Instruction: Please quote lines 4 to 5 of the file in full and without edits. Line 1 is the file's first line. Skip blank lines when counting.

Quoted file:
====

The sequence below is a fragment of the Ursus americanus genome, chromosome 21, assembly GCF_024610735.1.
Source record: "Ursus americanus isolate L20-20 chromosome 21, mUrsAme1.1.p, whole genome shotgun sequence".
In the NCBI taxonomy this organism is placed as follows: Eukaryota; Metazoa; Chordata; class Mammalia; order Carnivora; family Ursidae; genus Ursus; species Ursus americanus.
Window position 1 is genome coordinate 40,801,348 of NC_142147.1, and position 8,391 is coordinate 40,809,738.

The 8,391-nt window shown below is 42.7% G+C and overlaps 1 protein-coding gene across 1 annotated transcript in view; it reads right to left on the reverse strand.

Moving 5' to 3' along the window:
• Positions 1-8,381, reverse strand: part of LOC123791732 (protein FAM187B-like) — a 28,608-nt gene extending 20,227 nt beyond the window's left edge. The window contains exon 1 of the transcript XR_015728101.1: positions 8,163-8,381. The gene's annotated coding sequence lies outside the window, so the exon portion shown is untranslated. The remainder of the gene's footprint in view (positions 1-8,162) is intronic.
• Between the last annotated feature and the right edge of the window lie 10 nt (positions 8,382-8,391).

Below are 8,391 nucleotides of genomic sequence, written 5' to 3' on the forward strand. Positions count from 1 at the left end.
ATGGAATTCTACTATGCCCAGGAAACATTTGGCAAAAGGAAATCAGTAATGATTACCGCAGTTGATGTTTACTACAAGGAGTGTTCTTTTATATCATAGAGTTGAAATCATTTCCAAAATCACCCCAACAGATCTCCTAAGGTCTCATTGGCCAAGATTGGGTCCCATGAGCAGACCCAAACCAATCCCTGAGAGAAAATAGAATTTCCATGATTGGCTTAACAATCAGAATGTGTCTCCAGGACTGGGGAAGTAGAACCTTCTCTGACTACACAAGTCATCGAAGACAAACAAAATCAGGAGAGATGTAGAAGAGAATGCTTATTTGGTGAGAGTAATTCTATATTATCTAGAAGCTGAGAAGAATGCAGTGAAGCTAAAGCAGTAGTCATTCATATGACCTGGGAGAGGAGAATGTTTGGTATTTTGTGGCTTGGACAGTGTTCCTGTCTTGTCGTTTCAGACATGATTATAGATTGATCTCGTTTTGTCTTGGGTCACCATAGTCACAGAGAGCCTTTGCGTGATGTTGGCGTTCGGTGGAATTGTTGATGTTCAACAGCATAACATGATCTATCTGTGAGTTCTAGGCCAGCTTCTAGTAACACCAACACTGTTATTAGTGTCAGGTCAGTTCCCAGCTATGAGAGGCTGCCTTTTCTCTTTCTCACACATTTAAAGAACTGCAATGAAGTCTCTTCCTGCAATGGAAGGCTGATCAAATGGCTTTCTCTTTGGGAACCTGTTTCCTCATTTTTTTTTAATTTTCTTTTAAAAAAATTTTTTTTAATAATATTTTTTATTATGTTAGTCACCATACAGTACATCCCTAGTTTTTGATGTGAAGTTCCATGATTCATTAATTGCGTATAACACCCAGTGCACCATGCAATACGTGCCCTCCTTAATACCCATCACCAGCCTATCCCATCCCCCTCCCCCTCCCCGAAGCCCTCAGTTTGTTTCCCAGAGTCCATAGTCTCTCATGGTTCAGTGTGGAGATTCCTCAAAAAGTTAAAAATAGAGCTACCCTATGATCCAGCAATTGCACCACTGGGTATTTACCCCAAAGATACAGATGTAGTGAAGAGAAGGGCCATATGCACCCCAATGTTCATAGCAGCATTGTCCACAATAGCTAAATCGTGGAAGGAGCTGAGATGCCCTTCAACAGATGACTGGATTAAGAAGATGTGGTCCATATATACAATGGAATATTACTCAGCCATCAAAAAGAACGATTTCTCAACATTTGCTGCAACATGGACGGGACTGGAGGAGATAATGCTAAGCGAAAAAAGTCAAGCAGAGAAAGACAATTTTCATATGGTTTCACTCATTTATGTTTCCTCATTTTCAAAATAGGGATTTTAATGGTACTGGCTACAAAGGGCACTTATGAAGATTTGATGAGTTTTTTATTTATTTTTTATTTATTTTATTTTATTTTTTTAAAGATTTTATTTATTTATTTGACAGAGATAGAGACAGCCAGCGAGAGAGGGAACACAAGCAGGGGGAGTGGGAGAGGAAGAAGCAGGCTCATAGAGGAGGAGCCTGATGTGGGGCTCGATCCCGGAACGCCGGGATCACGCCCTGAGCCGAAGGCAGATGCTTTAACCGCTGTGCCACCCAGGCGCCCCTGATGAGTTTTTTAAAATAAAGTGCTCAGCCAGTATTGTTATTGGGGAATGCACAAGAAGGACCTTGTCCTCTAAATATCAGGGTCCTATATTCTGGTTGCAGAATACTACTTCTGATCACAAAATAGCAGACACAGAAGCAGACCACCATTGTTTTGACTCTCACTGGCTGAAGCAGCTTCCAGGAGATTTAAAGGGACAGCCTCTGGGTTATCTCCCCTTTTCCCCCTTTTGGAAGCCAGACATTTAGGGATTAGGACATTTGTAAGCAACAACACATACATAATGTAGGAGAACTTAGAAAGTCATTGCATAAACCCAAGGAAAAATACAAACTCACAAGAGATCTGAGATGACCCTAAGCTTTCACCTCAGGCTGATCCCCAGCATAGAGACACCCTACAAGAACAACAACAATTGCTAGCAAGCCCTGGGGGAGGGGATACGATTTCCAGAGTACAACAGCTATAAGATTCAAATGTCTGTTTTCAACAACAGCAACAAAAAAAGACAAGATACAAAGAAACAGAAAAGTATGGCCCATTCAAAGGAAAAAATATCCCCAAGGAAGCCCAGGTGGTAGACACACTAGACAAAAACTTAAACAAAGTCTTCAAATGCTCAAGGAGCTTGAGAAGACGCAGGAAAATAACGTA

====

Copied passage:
Window position 1 is genome coordinate 40,801,348 of NC_142147.1, and position 8,391 is coordinate 40,809,738.

The 8,391-nt window shown below is 42.7% G+C and overlaps 1 protein-coding gene across 1 annotated transcript in view; it reads right to left on the reverse strand.